A Response to “On Colonial Unknowing”
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A Response to “On Colonial Unknowing”

This response to the editors of “On Colonial Unknowing” both acknowledges the vital intervention of their special issue and contests their characterization of settler colonial studies as an “academic field formation” marked by dogmatic and hermetic methodological tendencies. Settler colonial studies, we argue, is a still emergent subfield marked by a dynamic interchange with related fields and disciplinary formations. Settler colonial studies and its critique of a specific and contingent structure of violence has continuing utility, we suggest, not as a hegemonic discourse (a condition the field never aspired to), but rather as a supplement to adjacent field formations engaged in the critique of racialization and empire.

In the original posting of this article, there was a mispelling of Kēhaulani Kauanui's name. The article has since been corrected.

The essays assembled in Issue 19.4 of Theory & Event, “On Colonial Unknowing,” make vital contributions to the understanding of “settler colonial histories, conditions, practices, and logics of dispossession and power […] as relationally constituted to other modes of imperialism, racial capitalism, and historical formations of social difference.”1 Developing analytics for understanding these interconnections in the service of decolonization is a goal that the editors of Settler Colonial Studies share.2 Our journal was founded with the goal of focusing on settler colonialism in order to better understand the relations between different forms of imperial domination.3 The efforts made in “On Colonial Unknowing” to unpack the relationship between decolonization and Black liberation (and, conversely, settler colonialism and anti-Blackness) in the US—a topic that admittedly has not received the urgent attention that it deserved from settler colonial studies scholars—are especially valuable.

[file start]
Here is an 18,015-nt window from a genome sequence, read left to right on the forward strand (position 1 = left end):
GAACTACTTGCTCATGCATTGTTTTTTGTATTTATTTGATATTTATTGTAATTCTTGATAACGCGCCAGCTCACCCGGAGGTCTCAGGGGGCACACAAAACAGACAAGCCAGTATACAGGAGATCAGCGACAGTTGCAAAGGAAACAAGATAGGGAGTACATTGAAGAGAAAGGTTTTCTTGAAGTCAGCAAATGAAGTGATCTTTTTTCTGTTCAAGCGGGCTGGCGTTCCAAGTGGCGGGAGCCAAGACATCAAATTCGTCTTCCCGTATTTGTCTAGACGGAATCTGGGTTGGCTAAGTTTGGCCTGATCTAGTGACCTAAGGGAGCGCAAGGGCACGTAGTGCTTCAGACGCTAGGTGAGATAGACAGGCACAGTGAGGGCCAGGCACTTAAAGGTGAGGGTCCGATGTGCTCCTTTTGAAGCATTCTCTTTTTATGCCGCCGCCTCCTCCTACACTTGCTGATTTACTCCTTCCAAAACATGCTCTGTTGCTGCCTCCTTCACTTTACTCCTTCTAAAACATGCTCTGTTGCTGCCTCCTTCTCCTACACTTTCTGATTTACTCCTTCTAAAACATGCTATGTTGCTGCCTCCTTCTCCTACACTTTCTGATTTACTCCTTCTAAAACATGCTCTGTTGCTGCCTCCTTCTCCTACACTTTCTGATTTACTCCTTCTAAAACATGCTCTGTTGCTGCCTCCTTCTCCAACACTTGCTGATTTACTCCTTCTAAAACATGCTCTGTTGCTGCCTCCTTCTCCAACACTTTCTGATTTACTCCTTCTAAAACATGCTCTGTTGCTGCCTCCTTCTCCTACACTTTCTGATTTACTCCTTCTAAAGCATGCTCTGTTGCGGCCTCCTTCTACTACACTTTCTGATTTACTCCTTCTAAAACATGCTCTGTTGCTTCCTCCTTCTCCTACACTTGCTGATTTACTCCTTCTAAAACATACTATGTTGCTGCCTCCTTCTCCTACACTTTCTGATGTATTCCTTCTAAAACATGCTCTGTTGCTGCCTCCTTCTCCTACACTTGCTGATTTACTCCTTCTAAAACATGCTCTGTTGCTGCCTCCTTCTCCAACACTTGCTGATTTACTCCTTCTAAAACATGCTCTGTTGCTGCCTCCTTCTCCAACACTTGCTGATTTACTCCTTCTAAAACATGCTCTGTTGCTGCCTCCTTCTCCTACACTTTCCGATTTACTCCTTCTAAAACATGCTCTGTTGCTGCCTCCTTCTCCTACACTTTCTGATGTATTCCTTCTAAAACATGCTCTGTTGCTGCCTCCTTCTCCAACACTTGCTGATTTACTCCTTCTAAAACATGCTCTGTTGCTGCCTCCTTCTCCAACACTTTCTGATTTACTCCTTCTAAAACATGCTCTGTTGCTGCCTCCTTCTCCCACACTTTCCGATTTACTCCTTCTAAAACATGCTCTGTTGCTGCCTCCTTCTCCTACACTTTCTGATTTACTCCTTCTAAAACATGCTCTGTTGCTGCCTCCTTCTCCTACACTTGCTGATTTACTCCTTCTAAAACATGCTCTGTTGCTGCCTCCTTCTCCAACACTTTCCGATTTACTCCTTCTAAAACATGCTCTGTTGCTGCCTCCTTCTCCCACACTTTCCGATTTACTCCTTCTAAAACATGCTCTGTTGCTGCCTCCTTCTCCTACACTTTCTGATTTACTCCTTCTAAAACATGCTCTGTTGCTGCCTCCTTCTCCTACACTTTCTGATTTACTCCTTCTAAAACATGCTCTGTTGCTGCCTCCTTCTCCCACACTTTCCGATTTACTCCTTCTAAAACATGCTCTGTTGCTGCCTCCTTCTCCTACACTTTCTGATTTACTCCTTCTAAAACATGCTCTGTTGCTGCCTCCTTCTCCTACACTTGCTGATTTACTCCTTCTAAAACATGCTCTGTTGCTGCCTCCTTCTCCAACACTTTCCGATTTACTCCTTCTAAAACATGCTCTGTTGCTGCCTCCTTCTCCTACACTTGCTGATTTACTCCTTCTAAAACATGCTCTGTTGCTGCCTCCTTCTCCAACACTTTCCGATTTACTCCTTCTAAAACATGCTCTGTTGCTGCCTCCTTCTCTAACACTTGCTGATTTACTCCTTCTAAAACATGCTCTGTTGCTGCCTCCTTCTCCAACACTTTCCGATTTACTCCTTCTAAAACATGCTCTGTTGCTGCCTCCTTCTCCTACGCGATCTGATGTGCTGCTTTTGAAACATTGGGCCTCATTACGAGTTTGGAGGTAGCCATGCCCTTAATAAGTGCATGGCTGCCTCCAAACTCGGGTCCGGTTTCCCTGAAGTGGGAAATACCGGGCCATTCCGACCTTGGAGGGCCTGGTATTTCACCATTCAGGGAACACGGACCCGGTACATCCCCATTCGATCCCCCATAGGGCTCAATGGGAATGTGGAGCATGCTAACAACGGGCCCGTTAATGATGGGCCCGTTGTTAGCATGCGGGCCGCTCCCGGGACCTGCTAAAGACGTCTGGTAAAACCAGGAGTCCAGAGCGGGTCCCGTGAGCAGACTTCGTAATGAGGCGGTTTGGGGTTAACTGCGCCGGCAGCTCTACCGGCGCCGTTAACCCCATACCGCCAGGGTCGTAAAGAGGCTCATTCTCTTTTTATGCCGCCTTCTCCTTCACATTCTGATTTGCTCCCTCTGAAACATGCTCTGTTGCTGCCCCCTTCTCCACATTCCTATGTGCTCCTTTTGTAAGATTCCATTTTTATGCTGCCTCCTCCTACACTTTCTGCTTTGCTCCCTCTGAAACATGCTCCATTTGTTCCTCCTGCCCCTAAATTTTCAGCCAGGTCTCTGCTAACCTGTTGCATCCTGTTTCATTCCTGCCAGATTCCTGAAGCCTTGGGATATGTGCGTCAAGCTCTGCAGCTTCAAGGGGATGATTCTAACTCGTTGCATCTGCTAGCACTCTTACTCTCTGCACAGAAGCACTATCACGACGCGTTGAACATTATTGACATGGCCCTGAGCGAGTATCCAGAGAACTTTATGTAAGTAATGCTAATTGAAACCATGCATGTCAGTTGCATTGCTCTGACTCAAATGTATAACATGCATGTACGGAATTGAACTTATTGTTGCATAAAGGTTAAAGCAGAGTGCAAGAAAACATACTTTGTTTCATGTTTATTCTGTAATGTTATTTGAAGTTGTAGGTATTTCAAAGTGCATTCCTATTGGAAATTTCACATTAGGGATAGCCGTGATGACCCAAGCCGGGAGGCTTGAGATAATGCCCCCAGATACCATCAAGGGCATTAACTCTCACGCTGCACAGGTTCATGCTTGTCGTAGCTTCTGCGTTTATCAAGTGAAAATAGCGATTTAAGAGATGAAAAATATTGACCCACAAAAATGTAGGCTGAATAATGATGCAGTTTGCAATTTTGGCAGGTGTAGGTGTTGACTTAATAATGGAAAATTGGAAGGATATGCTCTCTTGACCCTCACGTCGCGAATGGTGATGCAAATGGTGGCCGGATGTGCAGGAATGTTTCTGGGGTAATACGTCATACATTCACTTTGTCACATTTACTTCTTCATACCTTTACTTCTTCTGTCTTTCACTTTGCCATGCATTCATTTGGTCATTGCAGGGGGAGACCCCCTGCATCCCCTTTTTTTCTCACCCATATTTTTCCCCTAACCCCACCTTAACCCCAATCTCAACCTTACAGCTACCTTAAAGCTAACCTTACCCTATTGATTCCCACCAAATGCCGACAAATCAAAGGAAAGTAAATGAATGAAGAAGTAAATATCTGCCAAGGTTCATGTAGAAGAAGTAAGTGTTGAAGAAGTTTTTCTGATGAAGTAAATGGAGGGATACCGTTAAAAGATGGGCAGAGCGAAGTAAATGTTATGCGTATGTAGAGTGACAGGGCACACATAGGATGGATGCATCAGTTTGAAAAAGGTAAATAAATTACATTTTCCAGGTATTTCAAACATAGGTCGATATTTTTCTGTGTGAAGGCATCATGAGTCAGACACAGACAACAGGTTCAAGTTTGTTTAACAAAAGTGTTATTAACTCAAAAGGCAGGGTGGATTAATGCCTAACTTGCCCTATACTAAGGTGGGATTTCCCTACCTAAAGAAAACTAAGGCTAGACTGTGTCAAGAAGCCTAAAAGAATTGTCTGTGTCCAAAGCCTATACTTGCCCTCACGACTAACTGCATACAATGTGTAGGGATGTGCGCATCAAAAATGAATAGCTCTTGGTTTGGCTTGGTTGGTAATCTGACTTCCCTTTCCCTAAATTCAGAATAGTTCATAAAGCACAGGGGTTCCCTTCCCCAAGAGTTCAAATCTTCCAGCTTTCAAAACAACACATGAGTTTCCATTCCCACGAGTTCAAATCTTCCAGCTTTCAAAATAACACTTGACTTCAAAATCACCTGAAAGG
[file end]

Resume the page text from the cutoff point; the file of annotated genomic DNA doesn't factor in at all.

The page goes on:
In their introduction, however, Manu Vimalassery, Juliana Hu Pegues, and Alyosha Goldstein suggest that the “institutionalization of [settler colonial studies] as a subfield” has inhibited efforts to understand different forms of empire as co-constitutive.4 This argument is a misrepresentation of the contemporary practice and institutional positionality of settler colonial studies.

To evaluate this claim, we should first define what we are speaking of when we speak of settler colonial studies as “an academic field formation,” [End Page 1035] a construction the editors of “On Colonial Unknowing” take as a given.5 While it has a genealogy extending into multiple traditions of the critique of empire, the use of the compound settler colonialism to name a specific form of imperial domination emerged into common academic usage in Australia in the mid-1990s.6 Since that time, there has been a growing body of transnational scholarship across in the humanities and social sciences focused on settler colonialism. But there was no attempt to consolidate studies of settler colonialism across the disciplines into a distinct field of inquiry until our journal was founded by Edward Cavanagh and Lorenzo Veracini in 2010. Seven years later, settler colonial studies as an analytic continues to flourish, and settler colonialism has been established as a keyword in multiple disciplines and interdisciplinary fields.

The success of settler colonial studies as an analytic has not been accompanied by a comparable institutionalization. There are no settler colonial studies programs, research centers, or endowed professorships. We point this out not to state a grievance (genuine interdisciplinarity is one of settler colonial studies’ greatest strengths), but to highlight the fact that to be an academic engaged in settler colonial studies is necessarily to be engaged in broader field and disciplinary conversations. The number of scholars involved in settler colonial studies who would identify it as their primary or even secondary field is, we believe (claims about this type of identification are difficult to verify), exceptionally small. Settler Colonial Studies remains the only institution (such that it is) directly associated with its eponymous field.7

For this reason, Vimalassery et. al.’s claims regarding the supposedly dogmatic and hermetic tendencies of the field ought to be judged in relation to the work published in our journal. Even a brief survey of the work published in Settler Colonial Studies reveals that the field has enabled discussion and collaboration between Indigenous and non-native scholars of remarkable and global diversity engaged in rigorous and anti-dogmatic debate...